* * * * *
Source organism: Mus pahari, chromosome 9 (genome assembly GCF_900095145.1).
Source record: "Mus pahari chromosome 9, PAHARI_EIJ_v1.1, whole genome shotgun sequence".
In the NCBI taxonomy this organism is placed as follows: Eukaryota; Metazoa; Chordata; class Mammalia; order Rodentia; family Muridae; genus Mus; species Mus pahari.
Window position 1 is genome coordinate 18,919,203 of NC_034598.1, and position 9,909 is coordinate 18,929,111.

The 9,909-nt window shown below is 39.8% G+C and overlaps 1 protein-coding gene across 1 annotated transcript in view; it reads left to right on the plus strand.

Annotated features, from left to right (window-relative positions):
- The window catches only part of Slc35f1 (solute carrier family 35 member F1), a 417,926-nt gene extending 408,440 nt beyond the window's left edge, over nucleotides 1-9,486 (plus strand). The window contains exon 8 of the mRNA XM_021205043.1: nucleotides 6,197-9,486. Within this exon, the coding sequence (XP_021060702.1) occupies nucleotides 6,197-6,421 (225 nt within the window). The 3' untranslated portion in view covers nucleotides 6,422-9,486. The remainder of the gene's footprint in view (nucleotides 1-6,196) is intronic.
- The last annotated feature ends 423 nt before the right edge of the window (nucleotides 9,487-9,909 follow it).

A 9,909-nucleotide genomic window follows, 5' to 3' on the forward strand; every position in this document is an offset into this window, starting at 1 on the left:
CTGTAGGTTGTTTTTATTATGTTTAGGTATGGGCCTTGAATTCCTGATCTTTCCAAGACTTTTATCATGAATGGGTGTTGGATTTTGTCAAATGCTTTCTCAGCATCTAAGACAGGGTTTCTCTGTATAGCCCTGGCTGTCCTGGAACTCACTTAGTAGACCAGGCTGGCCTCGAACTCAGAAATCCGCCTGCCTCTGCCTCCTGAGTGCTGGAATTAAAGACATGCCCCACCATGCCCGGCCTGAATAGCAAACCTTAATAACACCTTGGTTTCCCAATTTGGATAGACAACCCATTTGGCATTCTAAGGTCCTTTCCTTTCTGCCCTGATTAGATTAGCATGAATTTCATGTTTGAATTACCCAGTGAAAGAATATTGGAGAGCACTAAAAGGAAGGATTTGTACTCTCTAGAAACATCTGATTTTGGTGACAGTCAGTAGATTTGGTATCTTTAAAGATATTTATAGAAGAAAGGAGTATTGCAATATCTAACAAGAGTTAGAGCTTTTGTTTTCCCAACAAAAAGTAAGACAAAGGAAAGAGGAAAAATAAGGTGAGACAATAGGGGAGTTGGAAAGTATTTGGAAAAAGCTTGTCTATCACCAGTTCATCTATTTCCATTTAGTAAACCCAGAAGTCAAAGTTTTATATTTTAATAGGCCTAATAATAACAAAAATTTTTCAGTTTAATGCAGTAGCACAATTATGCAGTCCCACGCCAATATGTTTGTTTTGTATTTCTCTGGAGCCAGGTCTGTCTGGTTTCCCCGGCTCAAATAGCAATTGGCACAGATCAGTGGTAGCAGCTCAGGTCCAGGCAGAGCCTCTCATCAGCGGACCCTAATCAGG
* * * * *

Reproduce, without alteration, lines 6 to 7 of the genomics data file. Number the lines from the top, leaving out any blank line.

Annotated features, from left to right (window-relative positions):
- The window catches only part of Slc35f1 (solute carrier family 35 member F1), a 417,926-nt gene extending 408,440 nt beyond the window's left edge, over nucleotides 1-9,486 (plus strand). The window contains exon 8 of the mRNA XM_021205043.1: nucleotides 6,197-9,486. Within this exon, the coding sequence (XP_021060702.1) occupies nucleotides 6,197-6,421 (225 nt within the window). The 3' untranslated portion in view covers nucleotides 6,422-9,486. The remainder of the gene's footprint in view (nucleotides 1-6,196) is intronic.